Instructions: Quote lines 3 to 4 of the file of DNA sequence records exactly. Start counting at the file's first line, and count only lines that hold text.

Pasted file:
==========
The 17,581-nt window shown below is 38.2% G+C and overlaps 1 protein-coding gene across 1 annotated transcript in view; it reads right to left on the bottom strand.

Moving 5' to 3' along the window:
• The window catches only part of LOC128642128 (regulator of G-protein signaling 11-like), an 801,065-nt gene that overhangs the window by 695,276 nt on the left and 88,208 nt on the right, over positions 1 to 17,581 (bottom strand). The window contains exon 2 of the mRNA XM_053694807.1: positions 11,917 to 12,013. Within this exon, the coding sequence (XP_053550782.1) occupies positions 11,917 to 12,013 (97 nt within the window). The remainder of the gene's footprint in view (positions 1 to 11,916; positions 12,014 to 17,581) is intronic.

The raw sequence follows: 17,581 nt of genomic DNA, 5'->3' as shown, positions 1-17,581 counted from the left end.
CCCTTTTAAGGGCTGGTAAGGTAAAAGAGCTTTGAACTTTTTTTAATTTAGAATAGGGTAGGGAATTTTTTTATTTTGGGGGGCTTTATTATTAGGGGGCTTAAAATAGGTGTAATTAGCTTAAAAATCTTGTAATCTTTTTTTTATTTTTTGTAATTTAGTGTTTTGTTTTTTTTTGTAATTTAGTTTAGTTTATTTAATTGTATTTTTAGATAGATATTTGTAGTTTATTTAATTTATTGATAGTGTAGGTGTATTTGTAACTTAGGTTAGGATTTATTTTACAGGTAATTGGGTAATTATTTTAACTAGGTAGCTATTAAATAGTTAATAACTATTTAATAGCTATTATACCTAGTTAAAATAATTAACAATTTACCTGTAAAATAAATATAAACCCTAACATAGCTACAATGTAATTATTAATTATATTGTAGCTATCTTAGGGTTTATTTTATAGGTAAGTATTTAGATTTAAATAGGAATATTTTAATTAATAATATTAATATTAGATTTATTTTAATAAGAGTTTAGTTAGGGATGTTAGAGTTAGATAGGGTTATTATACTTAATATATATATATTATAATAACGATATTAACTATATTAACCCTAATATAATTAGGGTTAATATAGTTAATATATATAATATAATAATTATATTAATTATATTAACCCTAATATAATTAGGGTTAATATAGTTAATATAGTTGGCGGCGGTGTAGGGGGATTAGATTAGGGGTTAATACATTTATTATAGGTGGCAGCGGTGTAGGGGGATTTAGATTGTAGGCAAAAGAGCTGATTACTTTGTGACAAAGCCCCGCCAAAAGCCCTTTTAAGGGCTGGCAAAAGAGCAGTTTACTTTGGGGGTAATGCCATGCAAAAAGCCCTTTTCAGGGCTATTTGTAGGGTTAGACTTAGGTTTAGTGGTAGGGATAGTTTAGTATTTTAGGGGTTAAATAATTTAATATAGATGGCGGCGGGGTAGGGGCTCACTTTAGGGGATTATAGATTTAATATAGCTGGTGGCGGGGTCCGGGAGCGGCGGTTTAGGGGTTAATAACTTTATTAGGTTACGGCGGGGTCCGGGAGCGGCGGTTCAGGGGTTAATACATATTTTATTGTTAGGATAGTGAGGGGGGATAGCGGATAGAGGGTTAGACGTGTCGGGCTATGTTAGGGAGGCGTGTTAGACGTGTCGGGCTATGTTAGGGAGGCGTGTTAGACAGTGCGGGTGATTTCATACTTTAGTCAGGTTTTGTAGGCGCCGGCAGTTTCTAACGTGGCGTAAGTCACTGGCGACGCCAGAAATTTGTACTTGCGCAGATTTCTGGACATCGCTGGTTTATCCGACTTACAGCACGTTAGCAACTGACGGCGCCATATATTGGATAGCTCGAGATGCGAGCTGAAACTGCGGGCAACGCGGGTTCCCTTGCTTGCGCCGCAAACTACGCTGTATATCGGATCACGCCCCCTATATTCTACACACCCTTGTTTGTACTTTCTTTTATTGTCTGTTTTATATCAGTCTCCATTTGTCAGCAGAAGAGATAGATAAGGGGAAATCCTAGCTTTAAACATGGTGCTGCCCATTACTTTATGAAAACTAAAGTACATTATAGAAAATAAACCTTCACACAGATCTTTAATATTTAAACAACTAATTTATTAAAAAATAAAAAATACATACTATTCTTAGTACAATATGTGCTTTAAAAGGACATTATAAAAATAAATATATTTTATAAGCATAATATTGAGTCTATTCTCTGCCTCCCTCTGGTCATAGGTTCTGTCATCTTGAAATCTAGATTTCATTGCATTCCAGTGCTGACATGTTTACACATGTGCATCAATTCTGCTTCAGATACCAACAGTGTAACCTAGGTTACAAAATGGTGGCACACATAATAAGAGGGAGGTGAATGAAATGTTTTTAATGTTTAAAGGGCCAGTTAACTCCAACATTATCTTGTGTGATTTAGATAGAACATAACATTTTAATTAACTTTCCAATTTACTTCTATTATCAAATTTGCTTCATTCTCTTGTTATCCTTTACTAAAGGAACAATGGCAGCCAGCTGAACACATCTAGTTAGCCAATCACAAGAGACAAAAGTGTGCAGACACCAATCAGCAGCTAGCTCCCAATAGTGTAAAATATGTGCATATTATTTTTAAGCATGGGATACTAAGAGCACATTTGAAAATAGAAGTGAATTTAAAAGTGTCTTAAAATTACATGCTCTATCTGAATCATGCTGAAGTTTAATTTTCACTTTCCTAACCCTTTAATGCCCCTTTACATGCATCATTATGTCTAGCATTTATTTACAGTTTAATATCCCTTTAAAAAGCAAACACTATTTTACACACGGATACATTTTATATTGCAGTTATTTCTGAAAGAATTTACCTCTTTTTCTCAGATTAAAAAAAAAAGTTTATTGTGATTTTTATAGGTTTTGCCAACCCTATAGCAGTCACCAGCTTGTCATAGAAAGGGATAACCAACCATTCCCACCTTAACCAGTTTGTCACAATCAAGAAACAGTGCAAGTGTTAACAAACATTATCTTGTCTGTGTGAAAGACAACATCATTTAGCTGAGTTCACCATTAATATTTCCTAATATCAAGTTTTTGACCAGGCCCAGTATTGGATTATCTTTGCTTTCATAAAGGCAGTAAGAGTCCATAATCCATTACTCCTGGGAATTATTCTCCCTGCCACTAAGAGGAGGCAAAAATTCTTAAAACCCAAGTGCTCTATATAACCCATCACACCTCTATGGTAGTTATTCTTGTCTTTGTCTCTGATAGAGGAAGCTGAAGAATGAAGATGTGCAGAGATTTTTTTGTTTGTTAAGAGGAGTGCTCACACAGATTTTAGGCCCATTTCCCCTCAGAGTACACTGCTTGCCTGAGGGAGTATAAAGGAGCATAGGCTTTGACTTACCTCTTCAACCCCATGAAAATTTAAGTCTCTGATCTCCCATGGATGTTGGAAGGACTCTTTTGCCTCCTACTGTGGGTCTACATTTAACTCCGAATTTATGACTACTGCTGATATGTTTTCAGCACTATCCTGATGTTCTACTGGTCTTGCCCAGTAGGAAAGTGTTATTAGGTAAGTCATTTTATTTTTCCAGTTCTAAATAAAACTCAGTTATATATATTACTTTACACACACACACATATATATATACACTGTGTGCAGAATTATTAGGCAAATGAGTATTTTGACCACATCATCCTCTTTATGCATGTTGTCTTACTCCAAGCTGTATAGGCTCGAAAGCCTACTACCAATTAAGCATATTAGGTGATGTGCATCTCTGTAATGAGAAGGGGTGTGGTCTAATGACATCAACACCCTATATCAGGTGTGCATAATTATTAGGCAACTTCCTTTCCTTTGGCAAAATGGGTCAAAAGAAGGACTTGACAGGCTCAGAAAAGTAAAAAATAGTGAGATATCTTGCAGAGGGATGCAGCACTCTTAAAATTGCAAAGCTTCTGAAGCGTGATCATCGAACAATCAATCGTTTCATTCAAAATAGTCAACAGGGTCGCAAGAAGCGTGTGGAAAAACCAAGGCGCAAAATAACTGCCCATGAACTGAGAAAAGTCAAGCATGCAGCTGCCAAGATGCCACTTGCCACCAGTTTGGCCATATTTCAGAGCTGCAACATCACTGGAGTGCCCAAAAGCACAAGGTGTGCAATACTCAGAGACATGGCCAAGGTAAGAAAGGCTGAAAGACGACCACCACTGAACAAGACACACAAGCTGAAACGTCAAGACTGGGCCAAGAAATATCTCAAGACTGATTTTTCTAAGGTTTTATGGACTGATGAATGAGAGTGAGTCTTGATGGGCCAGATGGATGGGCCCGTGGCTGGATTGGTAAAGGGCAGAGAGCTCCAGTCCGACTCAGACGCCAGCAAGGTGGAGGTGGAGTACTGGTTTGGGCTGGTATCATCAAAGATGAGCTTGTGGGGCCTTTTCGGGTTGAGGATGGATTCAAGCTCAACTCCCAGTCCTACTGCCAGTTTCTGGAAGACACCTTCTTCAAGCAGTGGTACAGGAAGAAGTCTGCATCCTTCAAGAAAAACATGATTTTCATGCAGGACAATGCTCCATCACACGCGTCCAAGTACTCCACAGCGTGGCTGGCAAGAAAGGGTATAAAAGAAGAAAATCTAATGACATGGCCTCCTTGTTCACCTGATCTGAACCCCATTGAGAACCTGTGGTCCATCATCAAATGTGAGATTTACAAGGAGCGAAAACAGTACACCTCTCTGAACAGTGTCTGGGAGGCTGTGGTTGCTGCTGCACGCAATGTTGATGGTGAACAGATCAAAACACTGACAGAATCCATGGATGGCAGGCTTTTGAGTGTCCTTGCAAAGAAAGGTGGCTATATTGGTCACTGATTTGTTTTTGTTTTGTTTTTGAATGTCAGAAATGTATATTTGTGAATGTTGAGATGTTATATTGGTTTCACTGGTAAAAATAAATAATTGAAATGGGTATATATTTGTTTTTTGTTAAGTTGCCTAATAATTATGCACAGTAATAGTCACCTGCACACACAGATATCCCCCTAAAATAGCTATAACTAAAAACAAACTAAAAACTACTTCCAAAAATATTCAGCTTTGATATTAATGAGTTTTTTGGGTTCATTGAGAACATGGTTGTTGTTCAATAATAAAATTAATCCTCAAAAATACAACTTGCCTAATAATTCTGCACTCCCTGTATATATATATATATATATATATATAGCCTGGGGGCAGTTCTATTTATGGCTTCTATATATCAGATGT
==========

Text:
• The window catches only part of LOC128642128 (regulator of G-protein signaling 11-like), an 801,065-nt gene that overhangs the window by 695,276 nt on the left and 88,208 nt on the right, over positions 1 to 17,581 (bottom strand). The window contains exon 2 of the mRNA XM_053694807.1: positions 11,917 to 12,013. Within this exon, the coding sequence (XP_053550782.1) occupies positions 11,917 to 12,013 (97 nt within the window). The remainder of the gene's footprint in view (positions 1 to 11,916; positions 12,014 to 17,581) is intronic.

The raw sequence follows: 17,581 nt of genomic DNA, 5'->3' as shown, positions 1-17,581 counted from the left end.